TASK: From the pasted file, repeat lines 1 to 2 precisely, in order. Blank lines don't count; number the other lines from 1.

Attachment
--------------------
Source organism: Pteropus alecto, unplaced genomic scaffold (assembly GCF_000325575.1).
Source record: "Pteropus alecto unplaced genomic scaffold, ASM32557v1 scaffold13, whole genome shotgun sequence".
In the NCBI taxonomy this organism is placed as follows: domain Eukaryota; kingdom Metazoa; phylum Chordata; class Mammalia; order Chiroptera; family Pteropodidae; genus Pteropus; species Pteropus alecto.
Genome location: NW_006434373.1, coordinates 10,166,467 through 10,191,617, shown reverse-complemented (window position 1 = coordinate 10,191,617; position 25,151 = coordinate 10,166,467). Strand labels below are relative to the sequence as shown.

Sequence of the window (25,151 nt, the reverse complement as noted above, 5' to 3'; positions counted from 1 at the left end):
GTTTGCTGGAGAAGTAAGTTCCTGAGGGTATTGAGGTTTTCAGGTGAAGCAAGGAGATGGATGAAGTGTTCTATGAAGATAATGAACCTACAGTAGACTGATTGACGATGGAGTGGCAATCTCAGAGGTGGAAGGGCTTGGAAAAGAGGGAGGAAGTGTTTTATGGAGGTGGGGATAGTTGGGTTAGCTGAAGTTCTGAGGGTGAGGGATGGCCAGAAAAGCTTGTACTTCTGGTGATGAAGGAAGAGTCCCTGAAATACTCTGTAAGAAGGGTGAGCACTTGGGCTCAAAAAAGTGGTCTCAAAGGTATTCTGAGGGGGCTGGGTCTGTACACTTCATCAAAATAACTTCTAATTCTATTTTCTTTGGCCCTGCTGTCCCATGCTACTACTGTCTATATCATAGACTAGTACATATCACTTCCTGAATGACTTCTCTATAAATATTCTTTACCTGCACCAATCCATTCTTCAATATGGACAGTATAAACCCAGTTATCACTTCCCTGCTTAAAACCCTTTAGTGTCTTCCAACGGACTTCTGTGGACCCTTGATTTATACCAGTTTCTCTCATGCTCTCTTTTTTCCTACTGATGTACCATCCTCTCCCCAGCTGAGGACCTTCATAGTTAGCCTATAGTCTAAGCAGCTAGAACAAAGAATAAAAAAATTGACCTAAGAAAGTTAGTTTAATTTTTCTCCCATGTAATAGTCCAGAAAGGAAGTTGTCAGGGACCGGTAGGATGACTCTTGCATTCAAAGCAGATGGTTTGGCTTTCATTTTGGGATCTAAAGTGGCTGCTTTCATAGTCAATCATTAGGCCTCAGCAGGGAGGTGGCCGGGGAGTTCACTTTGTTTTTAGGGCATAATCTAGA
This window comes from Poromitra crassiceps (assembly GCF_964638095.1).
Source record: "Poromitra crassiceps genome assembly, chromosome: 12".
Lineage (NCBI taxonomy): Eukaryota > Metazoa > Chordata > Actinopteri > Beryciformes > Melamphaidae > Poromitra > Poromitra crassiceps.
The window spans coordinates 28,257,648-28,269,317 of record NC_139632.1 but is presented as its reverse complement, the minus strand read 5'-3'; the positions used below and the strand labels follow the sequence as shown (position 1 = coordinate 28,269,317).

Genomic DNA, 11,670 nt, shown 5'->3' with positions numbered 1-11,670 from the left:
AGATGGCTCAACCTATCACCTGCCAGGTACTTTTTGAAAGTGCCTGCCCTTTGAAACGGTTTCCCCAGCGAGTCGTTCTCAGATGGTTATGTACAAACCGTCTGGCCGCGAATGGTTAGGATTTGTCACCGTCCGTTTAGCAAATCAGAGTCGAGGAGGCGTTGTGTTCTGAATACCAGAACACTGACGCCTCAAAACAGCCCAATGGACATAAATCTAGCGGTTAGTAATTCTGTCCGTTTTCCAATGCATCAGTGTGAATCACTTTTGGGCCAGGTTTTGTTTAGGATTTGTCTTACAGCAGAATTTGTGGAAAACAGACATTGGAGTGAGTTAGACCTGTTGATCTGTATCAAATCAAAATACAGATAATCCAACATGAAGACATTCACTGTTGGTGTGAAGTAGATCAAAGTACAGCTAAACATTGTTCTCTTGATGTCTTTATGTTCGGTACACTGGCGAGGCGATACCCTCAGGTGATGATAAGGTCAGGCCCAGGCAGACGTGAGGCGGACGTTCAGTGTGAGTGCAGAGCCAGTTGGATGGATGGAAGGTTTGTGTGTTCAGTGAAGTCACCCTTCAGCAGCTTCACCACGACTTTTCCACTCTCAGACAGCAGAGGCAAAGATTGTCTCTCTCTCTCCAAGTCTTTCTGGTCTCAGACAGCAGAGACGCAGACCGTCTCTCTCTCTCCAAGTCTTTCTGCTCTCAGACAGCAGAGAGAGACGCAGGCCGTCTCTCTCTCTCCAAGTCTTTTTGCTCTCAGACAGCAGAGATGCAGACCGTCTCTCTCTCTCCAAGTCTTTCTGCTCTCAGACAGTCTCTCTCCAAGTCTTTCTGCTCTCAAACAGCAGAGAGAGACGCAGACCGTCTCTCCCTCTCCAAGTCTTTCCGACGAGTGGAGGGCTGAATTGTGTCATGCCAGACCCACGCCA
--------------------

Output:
Source organism: Pteropus alecto, unplaced genomic scaffold (assembly GCF_000325575.1).
Source record: "Pteropus alecto unplaced genomic scaffold, ASM32557v1 scaffold13, whole genome shotgun sequence".